‘The Lion King’ always makes me cry

Sarah Kaufman
Dance critic May 31

This summer I will be weeping through “The Lion King,” for the third or fourth time. It’s not just the animal theme (but that helps). Or even the feline one. (I walked out of “Cats.” Life is just too short.)

What gets me is that killer opening number, one of the best in all theaterdom, featuring the irresistible choral-force, gospel-tinged pop anthem “Circle of Life,” sung (one hopes) in a paint-peeling voice by Rafiki, the world’s most famous mandrill. And then, like an accumulation of brushstrokes, animals start padding onstage from all quarters — the wings, the aisles — each one more surprising and delightful than the next.

Sarah Kaufman received the 2010 Pulitzer Prize for Criticism and has been The Washington Post's dance critic since 1996. But after logging serious sit-time in opera houses, church basements, fairground tents and lawn chairs, what moves her most is seeing grace happen where she least expects it. View Archive

Of course, these are actors and dancers, in traditional African costumes and outfitted with director Julie Taymor’s animalistic props. It’s the combination of masks, puppetry and fluid, idiosyncratic movement that brings a wild savanna to life. Giraffes pick their way with slow, careful footfalls. Zebras prance. Waves and waves of gazelles bound across the stage, multiplying magically because each performer wears them on his head and arms, and swoops them through space to suggest nothing less than the ineffable joy of existence.

I’m telling you, I get sobby just watching the video clip of this from the Tonys.

The choreography is not that complicated — but it is masterful.


(Pierre Mornet/For The Washington Post)

Nothing else in the musical quite equals the opening number. That’s okay. It’s a solidly entertaining show with a big heart and a message of substance: We live, we die; life goes on. Do your best while you’re here, and you’ll live in the hearts of those you leave behind. It’s an ancient philosophy, given beautiful shape in this musical.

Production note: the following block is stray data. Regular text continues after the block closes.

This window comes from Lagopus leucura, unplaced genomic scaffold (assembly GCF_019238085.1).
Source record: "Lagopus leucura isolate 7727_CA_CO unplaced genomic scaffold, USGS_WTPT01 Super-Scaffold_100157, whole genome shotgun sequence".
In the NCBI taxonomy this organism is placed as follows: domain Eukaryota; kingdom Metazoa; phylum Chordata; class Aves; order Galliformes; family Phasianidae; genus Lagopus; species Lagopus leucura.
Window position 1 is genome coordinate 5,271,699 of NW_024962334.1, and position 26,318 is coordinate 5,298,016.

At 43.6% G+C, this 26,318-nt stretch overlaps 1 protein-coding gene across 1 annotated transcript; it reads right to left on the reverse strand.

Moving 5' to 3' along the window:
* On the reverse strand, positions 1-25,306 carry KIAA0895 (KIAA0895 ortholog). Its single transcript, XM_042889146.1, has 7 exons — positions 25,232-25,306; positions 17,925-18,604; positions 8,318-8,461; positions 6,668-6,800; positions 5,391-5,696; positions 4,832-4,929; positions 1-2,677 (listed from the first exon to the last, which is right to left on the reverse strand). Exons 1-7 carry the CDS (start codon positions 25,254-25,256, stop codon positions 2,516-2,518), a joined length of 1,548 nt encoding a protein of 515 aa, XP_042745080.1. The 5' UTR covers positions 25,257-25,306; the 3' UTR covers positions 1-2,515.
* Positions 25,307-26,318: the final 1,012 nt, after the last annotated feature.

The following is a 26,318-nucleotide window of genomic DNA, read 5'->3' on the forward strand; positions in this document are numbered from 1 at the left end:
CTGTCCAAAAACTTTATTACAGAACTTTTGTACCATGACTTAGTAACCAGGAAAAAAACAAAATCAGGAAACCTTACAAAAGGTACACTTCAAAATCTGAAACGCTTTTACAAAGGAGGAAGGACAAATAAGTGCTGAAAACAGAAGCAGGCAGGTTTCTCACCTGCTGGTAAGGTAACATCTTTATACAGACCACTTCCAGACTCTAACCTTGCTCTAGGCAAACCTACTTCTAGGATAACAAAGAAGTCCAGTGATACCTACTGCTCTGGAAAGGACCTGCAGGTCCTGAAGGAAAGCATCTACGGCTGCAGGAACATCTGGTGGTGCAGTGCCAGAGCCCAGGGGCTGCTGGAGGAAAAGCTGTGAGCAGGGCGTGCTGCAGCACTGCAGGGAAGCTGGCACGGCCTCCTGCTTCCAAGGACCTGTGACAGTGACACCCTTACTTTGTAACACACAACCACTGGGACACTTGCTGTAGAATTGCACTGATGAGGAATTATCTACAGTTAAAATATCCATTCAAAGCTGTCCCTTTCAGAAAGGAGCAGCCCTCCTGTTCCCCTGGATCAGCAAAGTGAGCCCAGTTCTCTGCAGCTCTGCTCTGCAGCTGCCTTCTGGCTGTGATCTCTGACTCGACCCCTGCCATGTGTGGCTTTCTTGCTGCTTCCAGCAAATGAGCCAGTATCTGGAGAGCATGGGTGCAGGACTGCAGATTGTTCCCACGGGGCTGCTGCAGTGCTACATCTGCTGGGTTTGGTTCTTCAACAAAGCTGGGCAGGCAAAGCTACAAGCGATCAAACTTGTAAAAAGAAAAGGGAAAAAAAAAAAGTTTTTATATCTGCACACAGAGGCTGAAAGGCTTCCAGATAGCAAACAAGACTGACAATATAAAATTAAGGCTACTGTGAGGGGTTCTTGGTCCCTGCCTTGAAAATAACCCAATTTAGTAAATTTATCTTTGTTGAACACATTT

Why does it get to me? Maybe it’s because the animals move so realistically, yet they are also so beautifully stylized. Maybe it’s because the creatures mill about in swirls and eddies, smoothly but not too smoothly, and they ring bells of recognition deep in my primate brain. It’s probably all of that, and also the slow, sure chord progressions and swelling vocals.

If you go, bring tissues.

At the National Gallery

For dry-eyed pleasures, I’m also going to be revisiting two shows at the National Gallery of Art: “Degas/Cassatt” and “Andrew Wyeth: Looking Out, Looking In.” I love the way Degas captures the expression of the body. For example, his “Woman in a Shallow Tub” is heavy with the slight awkwardness of the grooming ritual, that stiff ungainliness we all feel, especially first thing in the morning, when crouching or getting up or bending over. In “Henri Degas and His Niece Lucie Degas,” my eye goes to the graceful beauty of the man’s hands, and his somewhat tired-looking air of tolerance. The niece, who seems to be a pre-teen, adopts her uncle’s tilt of head, but she is worlds away from him in terms of naturalness; she is so aptly self-conscious.

Of course, Degas’ dancer paintings are without peer, and for the same reason. He captures not only the movement but the mentality behind the movement. I stand before his paintings, drawings and prints and feel that I have been ushered into a secret world, a place of intimacies and private moments. You can’t possibly feel alone when you look at a Degas.

By contrast, the Wyeth show, a collection of works with windows in them, is all about loneliness. Or rather, it is infused with solitude. There are so many shades of it in these works, empty of people but full of light and air, sky and shadow. In their emptiness, they brim with the intangibles of mood, climate and sense of place.

Wyeth has given us many cool, refreshing places to rest the eyes here, and the spirit. Also, he has given us breezes. The perfect touch for summer pleasure.

Disney’s The Lion King at the Kennedy Center Opera House, June 17-Aug. 17. Tickets $40-$190. 202-467-4600 or visit www.kennedy-center.org.

National Gallery: “Degas/Cassatt.” Through Oct. 5. “Andrew Wyeth: Looking Out, Looking In.” Through Nov. 30. Both free, the exhibits are in the West Building, main floor. www.nga.gov.

READ MORE:

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Anne Midgette’s classical music guilty pleasure

Hank Stuever’s TV guilty pleasure

Michael O’Sullivan’s action movie guilty pleasure

Ann Hornaday’s film guilty pleasure

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